Practicing Archaeology: A Training Manual for Cultural Resources Archaeology

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AltaMira Press, Jan 1, 2001 - Social Science - 295 pages
Practicing cultural resource (CRM) archaeologists bemoan the lack of knowledge, skill, and training of most archaeological field workers. This comprehensive training manual is designed to solve that problem. Neumann and Sanford use their decades of field experience to discuss in great detail the complex processes involved in conducting a CRM project. Dealing with everything from law to logistics, archival research to zoological analysis, project proposals to report production, they provide an invaluable sourcebook to archaeologists who do contract work in North America. After an introduction to the legal and ethical aspects of cultural resources management, the authors describe the process of designing a proposal and contracting for work, doing background research, conducting assessment, testing, and mitigation (Phase I, II, and III) work, laboratory analysis, and preparing a report for the project sponsor. Throughout, the emphasis on real-world problems and issues, the use of extensive examples, and the detailed advice on a host of subjects, make this an ideal teaching tool for novice archaeologists and field schools and a handy reference for experienced CRM archaeologists. The accompanying student textbook by the same authors, Cultural Resources Archaeology: An Introduction introduces the basic elements of CRM work to undergraduates.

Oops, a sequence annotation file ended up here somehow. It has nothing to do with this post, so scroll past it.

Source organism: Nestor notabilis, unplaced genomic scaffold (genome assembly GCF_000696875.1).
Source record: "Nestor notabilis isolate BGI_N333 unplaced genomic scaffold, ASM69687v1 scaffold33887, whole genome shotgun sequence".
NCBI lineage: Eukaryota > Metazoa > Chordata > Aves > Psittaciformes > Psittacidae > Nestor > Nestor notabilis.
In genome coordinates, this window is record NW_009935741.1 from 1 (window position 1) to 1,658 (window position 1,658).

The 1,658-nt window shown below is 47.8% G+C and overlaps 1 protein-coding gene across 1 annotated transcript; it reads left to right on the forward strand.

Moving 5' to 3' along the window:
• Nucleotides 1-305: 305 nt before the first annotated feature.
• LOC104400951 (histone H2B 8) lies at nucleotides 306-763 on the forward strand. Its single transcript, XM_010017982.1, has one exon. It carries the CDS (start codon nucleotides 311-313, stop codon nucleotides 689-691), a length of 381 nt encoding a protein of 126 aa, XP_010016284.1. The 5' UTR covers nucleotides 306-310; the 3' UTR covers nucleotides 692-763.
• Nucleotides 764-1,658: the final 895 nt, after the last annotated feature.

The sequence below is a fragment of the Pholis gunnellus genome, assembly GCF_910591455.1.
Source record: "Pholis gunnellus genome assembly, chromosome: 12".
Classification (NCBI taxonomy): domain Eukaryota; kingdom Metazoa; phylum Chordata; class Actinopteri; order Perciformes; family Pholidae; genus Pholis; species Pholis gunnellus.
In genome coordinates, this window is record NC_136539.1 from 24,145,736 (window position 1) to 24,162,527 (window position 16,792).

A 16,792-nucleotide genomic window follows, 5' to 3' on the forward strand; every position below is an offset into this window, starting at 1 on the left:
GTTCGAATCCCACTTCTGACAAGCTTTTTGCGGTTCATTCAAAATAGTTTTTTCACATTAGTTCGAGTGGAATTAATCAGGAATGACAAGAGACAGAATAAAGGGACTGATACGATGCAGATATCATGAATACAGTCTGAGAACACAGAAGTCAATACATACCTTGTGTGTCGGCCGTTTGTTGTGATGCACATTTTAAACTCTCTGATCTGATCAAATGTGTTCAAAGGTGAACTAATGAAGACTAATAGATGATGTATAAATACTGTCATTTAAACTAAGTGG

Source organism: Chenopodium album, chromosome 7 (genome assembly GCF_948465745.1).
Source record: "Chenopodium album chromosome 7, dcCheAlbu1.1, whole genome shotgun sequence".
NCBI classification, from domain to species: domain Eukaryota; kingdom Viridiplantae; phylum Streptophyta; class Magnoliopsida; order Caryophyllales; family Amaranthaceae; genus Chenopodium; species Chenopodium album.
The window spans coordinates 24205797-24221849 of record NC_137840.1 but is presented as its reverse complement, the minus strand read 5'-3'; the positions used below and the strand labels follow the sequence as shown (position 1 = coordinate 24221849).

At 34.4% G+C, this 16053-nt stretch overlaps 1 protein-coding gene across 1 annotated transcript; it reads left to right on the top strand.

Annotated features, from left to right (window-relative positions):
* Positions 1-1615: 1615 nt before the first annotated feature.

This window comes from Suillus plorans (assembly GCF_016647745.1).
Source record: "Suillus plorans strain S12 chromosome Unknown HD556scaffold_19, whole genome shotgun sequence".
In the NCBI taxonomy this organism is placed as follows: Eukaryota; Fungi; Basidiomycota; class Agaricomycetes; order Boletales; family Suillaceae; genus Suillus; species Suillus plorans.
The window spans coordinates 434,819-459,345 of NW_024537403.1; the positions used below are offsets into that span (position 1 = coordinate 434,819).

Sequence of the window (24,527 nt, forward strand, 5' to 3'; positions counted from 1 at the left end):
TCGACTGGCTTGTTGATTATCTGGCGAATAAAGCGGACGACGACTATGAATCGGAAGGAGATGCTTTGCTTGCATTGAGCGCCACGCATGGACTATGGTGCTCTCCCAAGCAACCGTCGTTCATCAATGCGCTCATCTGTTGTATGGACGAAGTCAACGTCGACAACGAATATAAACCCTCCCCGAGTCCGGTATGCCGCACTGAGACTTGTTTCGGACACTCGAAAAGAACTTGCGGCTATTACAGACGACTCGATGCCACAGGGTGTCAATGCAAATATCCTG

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Laws Regulations and Protocols
Proposals and Contracts
Preparing the Project Background

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